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Here is the board

enter image description here

I found an online minesweeper solver which can deduce what the next move is, so I know what the next move is and that it is logically obtainable. But it doesn't offer much help in explaining it, so I can't really learn from it.

So a solution here needs to provide a correct explanation.

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    $\begingroup$ Keep in mind that unlike other classic grid-deduction puzzles, Minesweeper always has an element of luck to it, given there is hidden information. So while there is a logical next move in this case (as several answers have pointed out), that is by no means a guarantee. $\endgroup$ Commented Mar 23, 2022 at 13:57
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    $\begingroup$ The version of Minesweeper I am playing guarantees there is always a logical solution: chiark.greenend.org.uk/~sgtatham/puzzles/js/mines.html $\endgroup$ Commented Mar 23, 2022 at 16:29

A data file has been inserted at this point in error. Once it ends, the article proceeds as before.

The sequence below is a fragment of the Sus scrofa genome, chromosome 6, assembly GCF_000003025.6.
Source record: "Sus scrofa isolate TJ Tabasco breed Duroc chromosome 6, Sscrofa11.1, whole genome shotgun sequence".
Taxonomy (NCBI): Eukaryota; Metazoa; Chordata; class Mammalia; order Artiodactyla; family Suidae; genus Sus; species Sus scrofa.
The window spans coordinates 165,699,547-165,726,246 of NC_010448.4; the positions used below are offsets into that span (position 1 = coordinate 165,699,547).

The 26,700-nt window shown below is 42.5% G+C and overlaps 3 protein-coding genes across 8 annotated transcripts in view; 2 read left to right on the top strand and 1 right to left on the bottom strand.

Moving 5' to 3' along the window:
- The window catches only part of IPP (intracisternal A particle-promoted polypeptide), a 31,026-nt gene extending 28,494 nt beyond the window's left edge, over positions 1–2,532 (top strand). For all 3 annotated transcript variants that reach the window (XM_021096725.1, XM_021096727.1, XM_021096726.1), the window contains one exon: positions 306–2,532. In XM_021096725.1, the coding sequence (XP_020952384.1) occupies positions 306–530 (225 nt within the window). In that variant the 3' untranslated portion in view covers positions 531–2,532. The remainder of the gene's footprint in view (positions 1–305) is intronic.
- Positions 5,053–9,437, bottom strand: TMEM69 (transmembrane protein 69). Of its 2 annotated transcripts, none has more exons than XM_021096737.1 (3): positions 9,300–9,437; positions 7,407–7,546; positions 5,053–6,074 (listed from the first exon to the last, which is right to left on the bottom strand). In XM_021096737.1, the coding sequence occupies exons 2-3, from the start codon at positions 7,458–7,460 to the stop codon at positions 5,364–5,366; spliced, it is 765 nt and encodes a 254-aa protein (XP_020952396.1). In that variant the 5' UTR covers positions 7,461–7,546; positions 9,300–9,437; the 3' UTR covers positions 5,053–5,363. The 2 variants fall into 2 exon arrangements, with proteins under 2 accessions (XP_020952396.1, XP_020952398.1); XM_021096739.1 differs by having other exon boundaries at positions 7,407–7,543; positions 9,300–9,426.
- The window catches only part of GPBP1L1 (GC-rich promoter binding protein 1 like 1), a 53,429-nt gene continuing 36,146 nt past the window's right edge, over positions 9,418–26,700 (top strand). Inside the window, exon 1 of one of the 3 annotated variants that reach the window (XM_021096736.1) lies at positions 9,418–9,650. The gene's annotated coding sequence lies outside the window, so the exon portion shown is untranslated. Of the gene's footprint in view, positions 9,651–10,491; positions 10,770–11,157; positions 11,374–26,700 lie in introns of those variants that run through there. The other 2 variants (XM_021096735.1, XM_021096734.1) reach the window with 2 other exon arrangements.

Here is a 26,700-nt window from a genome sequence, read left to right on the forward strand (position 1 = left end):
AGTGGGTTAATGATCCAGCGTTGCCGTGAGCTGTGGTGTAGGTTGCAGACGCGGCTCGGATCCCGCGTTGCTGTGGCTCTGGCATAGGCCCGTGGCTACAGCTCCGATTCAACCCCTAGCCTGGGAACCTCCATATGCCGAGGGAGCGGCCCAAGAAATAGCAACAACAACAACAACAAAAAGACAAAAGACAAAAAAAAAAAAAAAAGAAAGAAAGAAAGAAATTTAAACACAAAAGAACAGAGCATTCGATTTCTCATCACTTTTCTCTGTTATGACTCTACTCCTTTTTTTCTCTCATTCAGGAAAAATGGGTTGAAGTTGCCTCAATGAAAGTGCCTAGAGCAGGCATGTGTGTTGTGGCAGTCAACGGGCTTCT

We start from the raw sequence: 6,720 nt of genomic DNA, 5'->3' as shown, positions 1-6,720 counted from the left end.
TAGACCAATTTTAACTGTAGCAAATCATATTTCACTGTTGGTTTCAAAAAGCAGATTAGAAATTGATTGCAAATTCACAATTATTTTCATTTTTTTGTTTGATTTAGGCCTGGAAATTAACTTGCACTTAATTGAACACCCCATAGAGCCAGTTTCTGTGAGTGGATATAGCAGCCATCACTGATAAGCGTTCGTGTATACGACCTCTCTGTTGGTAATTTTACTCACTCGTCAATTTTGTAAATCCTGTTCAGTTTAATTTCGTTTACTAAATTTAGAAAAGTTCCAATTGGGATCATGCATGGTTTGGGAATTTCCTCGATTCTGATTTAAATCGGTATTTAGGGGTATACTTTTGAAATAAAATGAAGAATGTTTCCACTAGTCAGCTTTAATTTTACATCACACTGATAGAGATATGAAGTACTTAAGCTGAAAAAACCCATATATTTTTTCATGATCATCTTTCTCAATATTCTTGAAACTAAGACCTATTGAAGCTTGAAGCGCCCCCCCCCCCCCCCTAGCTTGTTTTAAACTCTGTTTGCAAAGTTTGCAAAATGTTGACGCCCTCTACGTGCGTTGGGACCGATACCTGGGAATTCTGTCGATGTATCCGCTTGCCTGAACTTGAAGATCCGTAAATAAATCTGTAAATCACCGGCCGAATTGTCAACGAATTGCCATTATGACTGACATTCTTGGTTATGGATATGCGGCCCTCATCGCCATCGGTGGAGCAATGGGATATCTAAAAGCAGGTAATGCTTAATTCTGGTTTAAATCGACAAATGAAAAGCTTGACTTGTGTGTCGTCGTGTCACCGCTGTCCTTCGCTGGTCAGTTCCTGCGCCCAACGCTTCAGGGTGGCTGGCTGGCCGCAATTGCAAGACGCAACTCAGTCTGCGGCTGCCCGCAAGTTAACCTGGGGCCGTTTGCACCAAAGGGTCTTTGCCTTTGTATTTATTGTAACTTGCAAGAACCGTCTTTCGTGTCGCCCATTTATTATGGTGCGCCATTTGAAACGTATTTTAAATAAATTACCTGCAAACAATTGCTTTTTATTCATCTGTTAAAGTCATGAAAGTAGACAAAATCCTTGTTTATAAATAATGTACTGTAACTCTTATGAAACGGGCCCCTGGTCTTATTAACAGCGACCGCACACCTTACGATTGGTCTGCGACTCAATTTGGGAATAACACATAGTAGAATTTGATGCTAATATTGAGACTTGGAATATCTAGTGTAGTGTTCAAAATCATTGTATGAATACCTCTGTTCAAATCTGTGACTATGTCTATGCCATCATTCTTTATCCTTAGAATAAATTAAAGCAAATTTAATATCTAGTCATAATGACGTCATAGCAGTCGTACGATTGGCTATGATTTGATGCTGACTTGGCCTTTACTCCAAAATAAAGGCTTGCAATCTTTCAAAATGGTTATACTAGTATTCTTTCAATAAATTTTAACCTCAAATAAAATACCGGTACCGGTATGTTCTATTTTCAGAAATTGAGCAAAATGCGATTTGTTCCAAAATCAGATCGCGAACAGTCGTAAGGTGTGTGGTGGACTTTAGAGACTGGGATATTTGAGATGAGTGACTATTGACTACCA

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    $\begingroup$ @ChechyLevas That's helpful to know. Sometimes knowing there is a solution is the clue that gives you the solution. $\endgroup$ Commented Mar 23, 2022 at 20:57

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Consider the section at the bottom-centre of the grid:

Exactly one of the two cells marked here with blue squares must be a mine, to satisfy the blue '1' clue to their left. This same mine will also satisfy the blue '1' clue to their right, so all other cells adjacent to that blue '1' must be safe (indicated here in yellow):